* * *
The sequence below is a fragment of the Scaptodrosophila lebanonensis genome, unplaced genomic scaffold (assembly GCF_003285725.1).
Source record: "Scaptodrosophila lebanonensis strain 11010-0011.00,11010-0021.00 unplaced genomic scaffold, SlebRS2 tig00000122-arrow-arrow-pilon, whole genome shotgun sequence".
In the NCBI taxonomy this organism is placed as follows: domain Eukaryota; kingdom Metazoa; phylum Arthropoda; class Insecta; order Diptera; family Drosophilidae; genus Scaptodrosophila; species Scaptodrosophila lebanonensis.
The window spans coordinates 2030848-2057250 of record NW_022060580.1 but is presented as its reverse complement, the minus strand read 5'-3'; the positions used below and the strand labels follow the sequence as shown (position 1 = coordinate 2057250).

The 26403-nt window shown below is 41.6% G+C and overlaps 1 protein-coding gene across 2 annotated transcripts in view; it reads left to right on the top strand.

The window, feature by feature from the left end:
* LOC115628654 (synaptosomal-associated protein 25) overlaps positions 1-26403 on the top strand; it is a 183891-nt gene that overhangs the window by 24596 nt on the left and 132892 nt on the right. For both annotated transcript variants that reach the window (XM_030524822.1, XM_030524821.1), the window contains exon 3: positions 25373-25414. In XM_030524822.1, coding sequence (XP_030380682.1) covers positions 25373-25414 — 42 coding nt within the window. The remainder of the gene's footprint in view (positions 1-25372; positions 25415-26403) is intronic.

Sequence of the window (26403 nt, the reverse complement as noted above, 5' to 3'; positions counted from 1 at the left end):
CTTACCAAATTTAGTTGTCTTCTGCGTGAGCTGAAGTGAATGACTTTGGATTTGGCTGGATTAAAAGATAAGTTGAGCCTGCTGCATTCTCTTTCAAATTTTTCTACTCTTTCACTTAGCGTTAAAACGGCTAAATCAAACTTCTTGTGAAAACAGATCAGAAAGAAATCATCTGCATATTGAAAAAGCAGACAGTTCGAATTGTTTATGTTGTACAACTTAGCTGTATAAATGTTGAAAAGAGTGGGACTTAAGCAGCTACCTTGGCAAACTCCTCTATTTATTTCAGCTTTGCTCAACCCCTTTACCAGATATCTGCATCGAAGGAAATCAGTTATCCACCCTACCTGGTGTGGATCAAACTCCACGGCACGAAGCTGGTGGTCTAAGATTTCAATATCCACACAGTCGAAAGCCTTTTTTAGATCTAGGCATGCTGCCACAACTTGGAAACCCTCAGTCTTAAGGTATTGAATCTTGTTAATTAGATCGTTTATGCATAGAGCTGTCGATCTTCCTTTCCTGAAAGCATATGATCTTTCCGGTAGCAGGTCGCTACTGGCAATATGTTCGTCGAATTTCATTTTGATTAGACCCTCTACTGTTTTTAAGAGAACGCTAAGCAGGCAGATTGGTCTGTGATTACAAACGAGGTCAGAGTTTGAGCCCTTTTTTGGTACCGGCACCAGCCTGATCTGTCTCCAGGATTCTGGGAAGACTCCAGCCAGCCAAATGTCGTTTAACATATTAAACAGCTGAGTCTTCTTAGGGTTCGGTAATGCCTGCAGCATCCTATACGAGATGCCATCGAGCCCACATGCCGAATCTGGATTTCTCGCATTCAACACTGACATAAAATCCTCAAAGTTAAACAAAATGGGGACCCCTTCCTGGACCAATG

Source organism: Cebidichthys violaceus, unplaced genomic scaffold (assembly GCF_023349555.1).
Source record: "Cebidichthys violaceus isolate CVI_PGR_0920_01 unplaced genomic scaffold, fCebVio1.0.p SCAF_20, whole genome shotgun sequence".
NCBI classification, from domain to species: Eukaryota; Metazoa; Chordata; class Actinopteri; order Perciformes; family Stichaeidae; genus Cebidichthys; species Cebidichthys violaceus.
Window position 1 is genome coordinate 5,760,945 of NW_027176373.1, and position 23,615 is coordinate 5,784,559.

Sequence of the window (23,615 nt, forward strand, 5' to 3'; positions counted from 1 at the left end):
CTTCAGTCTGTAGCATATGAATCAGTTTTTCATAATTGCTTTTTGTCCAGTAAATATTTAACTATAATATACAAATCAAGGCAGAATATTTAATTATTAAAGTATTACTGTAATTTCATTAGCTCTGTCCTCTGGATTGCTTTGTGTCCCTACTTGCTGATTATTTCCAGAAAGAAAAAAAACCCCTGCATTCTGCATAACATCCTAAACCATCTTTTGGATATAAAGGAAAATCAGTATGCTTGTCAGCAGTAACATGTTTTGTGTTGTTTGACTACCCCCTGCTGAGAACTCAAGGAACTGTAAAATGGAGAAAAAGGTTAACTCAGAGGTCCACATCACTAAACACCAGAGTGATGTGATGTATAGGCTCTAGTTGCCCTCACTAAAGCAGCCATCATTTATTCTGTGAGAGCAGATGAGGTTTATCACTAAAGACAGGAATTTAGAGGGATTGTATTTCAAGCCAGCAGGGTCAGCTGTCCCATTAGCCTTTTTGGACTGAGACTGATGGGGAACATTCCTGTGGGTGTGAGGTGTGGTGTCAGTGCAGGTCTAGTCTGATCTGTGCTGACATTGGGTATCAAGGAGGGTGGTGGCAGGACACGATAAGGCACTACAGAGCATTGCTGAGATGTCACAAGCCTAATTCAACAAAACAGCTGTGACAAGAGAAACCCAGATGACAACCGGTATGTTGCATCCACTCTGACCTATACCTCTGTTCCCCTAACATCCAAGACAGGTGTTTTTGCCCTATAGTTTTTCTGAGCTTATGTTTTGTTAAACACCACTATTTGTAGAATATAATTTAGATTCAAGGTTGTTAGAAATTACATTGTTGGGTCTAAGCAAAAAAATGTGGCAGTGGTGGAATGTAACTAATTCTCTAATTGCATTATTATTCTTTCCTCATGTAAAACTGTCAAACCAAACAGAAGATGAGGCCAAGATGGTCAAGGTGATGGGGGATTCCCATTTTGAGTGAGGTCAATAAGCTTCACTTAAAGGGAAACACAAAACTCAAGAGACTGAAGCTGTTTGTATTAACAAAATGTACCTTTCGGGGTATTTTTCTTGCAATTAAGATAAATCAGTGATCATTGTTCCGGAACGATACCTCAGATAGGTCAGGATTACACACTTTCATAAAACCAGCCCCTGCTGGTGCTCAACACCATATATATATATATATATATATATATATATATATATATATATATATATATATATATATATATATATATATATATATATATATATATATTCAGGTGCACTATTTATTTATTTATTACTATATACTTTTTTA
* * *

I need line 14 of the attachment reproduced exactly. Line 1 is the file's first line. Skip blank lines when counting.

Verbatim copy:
Sequence of the window (23,615 nt, forward strand, 5' to 3'; positions counted from 1 at the left end):